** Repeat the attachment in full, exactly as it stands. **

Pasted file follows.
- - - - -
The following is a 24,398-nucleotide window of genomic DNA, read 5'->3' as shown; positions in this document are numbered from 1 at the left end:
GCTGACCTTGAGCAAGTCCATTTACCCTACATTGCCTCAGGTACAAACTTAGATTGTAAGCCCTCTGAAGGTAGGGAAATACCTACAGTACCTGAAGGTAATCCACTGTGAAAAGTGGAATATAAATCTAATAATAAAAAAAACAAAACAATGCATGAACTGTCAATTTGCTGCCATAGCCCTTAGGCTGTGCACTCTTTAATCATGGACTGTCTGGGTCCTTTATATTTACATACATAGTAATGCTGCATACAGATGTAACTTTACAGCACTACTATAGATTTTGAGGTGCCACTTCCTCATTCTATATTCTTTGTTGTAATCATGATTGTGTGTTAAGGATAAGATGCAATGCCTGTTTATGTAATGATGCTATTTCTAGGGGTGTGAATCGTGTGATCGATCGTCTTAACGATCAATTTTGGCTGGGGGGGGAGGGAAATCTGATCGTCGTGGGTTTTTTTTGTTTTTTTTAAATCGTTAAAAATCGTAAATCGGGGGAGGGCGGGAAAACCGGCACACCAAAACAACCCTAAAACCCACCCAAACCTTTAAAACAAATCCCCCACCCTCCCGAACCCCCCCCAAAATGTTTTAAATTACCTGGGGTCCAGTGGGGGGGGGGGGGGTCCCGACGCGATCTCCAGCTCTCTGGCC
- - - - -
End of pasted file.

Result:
The following is a 24,398-nucleotide window of genomic DNA, read 5'->3' as shown; positions in this document are numbered from 1 at the left end:
GCTGACCTTGAGCAAGTCCATTTACCCTACATTGCCTCAGGTACAAACTTAGATTGTAAGCCCTCTGAAGGTAGGGAAATACCTACAGTACCTGAAGGTAATCCACTGTGAAAAGTGGAATATAAATCTAATAATAAAAAAAACAAAACAATGCATGAACTGTCAATTTGCTGCCATAGCCCTTAGGCTGTGCACTCTTTAATCATGGACTGTCTGGGTCCTTTATATTTACATACATAGTAATGCTGCATACAGATGTAACTTTACAGCACTACTATAGATTTTGAGGTGCCACTTCCTCATTCTATATTCTTTGTTGTAATCATGATTGTGTGTTAAGGATAAGATGCAATGCCTGTTTATGTAATGATGCTATTTCTAGGGGTGTGAATCGTGTGATCGATCGTCTTAACGATCAATTTTGGCTGGGGGGGGAGGGAAATCTGATCGTCGTGGGTTTTTTTTGTTTTTTTTAAATCGTTAAAAATCGTAAATCGGGGGAGGGCGGGAAAACCGGCACACCAAAACAACCCTAAAACCCACCCAAACCTTTAAAACAAATCCCCCACCCTCCCGAACCCCCCCCAAAATGTTTTAAATTACCTGGGGTCCAGTGGGGGGGGGGGGGGTCCCGACGCGATCTCCAGCTCTCTGGCC